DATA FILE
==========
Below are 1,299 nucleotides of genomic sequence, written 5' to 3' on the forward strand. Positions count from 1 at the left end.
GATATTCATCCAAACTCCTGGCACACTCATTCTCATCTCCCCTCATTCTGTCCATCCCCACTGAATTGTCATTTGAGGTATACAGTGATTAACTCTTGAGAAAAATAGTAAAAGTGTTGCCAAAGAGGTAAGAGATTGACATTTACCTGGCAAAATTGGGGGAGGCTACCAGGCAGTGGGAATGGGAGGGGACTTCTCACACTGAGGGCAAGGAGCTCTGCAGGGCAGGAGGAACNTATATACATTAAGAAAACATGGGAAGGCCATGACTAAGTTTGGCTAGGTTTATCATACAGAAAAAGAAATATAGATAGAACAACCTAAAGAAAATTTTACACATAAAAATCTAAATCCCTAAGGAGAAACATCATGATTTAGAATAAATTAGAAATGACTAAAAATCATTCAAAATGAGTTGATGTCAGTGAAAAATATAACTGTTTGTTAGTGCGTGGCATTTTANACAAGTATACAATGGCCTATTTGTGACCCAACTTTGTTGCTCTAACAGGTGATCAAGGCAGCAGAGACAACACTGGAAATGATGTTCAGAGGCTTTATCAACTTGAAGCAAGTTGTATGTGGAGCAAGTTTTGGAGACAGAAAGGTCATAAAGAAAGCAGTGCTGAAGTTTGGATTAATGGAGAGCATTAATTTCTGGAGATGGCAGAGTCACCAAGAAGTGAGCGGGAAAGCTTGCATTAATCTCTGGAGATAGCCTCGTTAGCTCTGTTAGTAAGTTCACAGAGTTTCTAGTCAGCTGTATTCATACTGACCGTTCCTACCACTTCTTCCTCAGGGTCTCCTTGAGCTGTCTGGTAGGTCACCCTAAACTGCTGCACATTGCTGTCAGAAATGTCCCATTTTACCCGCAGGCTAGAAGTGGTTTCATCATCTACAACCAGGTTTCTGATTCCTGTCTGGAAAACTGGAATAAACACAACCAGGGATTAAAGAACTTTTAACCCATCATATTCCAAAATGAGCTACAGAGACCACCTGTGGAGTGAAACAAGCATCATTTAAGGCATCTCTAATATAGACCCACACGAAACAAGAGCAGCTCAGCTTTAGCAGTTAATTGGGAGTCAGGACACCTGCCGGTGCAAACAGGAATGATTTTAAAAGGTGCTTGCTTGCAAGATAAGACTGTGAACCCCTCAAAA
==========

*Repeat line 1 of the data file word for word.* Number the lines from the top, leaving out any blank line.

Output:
Below are 1,299 nucleotides of genomic sequence, written 5' to 3' on the forward strand. Positions count from 1 at the left end.